Sovereign Wealth Funds
Why Public Pensions Should Partner
Alliances revolutionary in theory; hard to do in practice.
November 2, 2011
You’re a publicly sponsored institutional investor out on the ‘frontiers of finance’ looking to do alternative investments globally and on a direct basis. Why? You’re fed up paying the 2 and 20 fees to asset managers and getting little in return. But you’ve come to see how hard this policy actually is to implement in practice. In short, your frontier status combined with your public status (e.g. ADIA, AIMCo, APFC, NBIM, CalPERS, NYCERS, APG, CIC, etc.) make it extremely difficult to attract, retain and motivate the sophisticated talent you need to successfully run these in-house operations. So what do you do? You try to collaborate with other institutions that think similarly. You try to work together as partners rather than against each other as competitors to source, diligence and monitor transactions. You cover each others’ backs and minimize the costs, while maximizing returns.
You really have to admit, this is an elegant solution to an intractable problem. I envision a group of sovereign funds or pension funds coming together in an alliance in much the same way airlines have done through OneWorld or Star Alliance; they’d compete in some areas but agree to collaborate in areas where there is mutual benefit. In the case of the airlines, the partners focus on different geographic territories, so it makes sense to collaborate instead of trying to build an organization that can cover the whole planet. So they code-share and link rewards travel, which gives their local operations a global reach. Why can’t institutional investors collaborate in a similar manner? Why doesn’t the IFSWF in effect become the Star Alliance of sovereign funds? The Sovereign Alliance!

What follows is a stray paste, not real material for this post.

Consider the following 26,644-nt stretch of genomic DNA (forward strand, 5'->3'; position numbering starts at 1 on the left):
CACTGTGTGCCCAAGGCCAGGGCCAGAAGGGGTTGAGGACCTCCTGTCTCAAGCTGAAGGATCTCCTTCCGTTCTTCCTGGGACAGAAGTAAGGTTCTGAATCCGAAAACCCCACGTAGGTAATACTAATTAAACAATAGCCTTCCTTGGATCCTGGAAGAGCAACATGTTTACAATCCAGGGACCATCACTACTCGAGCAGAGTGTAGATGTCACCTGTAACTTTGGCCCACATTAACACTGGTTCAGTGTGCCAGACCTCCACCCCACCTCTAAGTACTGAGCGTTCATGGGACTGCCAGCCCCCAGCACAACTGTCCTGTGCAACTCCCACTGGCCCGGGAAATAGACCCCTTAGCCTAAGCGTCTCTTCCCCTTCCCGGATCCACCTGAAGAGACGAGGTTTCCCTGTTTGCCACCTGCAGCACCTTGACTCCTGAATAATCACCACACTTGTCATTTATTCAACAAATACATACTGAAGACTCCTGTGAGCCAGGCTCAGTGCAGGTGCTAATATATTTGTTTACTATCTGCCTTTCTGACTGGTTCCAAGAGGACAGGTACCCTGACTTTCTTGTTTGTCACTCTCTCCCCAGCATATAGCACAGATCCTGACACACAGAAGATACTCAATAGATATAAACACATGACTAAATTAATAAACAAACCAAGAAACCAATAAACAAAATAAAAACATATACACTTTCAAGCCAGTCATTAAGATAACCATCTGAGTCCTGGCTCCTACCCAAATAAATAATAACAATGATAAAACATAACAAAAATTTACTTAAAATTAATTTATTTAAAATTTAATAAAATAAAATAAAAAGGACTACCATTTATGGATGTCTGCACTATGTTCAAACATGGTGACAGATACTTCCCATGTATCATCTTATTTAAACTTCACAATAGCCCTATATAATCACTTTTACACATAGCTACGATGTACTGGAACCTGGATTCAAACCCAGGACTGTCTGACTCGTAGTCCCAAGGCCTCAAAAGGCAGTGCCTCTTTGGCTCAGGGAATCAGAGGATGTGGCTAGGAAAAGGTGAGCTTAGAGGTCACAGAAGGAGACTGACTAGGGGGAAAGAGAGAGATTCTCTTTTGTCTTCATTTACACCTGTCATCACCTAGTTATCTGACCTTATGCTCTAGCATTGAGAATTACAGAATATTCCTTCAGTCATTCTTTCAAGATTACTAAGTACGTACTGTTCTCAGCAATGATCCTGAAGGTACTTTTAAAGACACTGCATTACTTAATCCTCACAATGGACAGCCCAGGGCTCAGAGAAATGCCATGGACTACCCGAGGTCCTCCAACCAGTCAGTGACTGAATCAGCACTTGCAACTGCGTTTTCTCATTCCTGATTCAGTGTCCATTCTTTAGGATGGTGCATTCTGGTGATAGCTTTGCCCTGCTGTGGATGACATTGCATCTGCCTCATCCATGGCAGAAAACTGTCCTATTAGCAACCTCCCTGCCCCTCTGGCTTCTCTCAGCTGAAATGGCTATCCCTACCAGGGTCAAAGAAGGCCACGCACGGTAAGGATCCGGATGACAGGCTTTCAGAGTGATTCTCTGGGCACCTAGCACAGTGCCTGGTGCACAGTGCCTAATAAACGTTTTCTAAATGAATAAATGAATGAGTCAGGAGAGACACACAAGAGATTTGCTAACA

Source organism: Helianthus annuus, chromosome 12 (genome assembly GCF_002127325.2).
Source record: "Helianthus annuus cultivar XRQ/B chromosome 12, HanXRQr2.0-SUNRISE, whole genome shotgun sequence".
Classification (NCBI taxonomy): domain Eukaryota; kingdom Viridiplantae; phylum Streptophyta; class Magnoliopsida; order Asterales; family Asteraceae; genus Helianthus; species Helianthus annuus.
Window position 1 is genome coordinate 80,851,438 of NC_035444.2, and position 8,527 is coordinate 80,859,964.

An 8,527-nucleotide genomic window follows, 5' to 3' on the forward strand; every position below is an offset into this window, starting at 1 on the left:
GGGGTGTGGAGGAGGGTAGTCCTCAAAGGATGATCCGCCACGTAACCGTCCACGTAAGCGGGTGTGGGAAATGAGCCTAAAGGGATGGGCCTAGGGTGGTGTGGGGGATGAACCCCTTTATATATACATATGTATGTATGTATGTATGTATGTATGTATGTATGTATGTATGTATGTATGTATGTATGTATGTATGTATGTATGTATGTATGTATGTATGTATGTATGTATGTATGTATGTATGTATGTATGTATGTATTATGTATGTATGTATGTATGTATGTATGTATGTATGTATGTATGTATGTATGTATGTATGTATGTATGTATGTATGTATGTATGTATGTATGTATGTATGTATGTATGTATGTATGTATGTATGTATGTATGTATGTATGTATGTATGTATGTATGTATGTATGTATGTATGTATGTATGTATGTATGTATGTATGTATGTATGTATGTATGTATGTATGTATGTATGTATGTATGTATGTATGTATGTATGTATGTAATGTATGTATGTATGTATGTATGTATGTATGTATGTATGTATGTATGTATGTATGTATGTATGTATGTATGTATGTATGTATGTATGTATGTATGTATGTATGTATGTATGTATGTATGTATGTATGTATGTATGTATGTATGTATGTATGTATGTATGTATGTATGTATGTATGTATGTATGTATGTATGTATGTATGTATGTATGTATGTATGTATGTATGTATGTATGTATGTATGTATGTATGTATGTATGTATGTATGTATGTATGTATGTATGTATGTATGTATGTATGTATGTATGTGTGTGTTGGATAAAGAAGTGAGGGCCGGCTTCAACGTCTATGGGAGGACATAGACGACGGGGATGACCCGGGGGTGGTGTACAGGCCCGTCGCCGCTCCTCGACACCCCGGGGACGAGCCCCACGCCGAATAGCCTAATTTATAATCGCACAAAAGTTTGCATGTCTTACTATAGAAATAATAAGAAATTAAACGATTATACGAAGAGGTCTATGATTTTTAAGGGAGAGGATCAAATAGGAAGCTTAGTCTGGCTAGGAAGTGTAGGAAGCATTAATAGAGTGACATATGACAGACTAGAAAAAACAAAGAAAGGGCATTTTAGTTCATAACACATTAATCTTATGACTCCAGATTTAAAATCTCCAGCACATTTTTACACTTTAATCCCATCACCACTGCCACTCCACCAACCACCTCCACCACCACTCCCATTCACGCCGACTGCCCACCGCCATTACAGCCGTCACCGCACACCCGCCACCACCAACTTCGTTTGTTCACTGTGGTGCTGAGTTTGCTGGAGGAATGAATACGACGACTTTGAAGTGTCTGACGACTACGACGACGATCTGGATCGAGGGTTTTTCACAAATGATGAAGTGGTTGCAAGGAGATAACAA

Anyway, this is why it’s so much fun being an academic: I get to write stuff that makes absolute sense intuitively but, in practice, is probably impossible to implement. The truth is this: It’s really, really hard for institutional investors to collaborate. It’s all about finding like-minded individuals within like-minded institutions that are willing to accept “No” 10-20 times to co-investment opportunities before they hear a single “Yes”. It’s about developing relationships, trust, and all of those things that are extremely hard to formalize and institutionalize in legally binding ‘Alliances’.
In fact, some funds and people are trying desperately to formalize and institutionalize collaboration right now, and I can guarantee you that all those individuals will tell you the same thing: It’s really hard. And when you add lawyers into the mix, collaboration moves somewhere between really hard and impossible.
Nonetheless, I remain absolutely and utterly convinced of the logic of collaboration. And I also think it’s worth the effort to find ways to work together. Here’s hoping that a new ‘Sovereign Alliance’ or ‘OneWealthFund’ will be ‘deal-sharing’ in the coming decade.
This post originally appeared on the Oxford SWF Project.